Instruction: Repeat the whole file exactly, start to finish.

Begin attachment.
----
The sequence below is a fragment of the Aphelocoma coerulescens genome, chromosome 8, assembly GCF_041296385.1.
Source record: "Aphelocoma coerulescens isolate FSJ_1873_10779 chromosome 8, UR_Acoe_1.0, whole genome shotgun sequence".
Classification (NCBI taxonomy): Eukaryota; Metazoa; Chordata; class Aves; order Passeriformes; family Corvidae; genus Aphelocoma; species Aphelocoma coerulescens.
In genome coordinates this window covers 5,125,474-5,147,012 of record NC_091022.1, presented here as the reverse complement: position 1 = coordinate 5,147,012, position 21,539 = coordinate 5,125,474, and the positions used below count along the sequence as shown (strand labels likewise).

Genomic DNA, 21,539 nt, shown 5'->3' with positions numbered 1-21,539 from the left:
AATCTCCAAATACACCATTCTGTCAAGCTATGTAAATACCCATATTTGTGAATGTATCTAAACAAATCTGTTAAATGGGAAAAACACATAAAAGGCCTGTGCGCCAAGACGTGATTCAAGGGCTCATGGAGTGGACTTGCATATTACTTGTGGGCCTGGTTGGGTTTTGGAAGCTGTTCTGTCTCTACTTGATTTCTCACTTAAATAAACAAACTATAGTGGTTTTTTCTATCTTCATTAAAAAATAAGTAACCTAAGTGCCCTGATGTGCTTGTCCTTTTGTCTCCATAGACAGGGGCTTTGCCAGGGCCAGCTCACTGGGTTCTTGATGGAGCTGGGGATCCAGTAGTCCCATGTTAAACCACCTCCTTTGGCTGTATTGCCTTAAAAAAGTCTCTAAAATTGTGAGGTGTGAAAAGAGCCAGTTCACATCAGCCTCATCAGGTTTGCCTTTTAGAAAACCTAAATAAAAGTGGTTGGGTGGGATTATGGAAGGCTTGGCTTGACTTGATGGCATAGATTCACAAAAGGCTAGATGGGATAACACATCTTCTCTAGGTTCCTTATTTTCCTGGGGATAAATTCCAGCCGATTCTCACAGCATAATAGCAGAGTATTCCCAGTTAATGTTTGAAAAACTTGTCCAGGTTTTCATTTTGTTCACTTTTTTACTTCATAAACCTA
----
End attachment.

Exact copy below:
The sequence below is a fragment of the Aphelocoma coerulescens genome, chromosome 8, assembly GCF_041296385.1.
Source record: "Aphelocoma coerulescens isolate FSJ_1873_10779 chromosome 8, UR_Acoe_1.0, whole genome shotgun sequence".
Classification (NCBI taxonomy): Eukaryota; Metazoa; Chordata; class Aves; order Passeriformes; family Corvidae; genus Aphelocoma; species Aphelocoma coerulescens.
In genome coordinates this window covers 5,125,474-5,147,012 of record NC_091022.1, presented here as the reverse complement: position 1 = coordinate 5,147,012, position 21,539 = coordinate 5,125,474, and the positions used below count along the sequence as shown (strand labels likewise).

Genomic DNA, 21,539 nt, shown 5'->3' with positions numbered 1-21,539 from the left:
AATCTCCAAATACACCATTCTGTCAAGCTATGTAAATACCCATATTTGTGAATGTATCTAAACAAATCTGTTAAATGGGAAAAACACATAAAAGGCCTGTGCGCCAAGACGTGATTCAAGGGCTCATGGAGTGGACTTGCATATTACTTGTGGGCCTGGTTGGGTTTTGGAAGCTGTTCTGTCTCTACTTGATTTCTCACTTAAATAAACAAACTATAGTGGTTTTTTCTATCTTCATTAAAAAATAAGTAACCTAAGTGCCCTGATGTGCTTGTCCTTTTGTCTCCATAGACAGGGGCTTTGCCAGGGCCAGCTCACTGGGTTCTTGATGGAGCTGGGGATCCAGTAGTCCCATGTTAAACCACCTCCTTTGGCTGTATTGCCTTAAAAAAGTCTCTAAAATTGTGAGGTGTGAAAAGAGCCAGTTCACATCAGCCTCATCAGGTTTGCCTTTTAGAAAACCTAAATAAAAGTGGTTGGGTGGGATTATGGAAGGCTTGGCTTGACTTGATGGCATAGATTCACAAAAGGCTAGATGGGATAACACATCTTCTCTAGGTTCCTTATTTTCCTGGGGATAAATTCCAGCCGATTCTCACAGCATAATAGCAGAGTATTCCCAGTTAATGTTTGAAAAACTTGTCCAGGTTTTCATTTTGTTCACTTTTTTACTTCATAAACCTA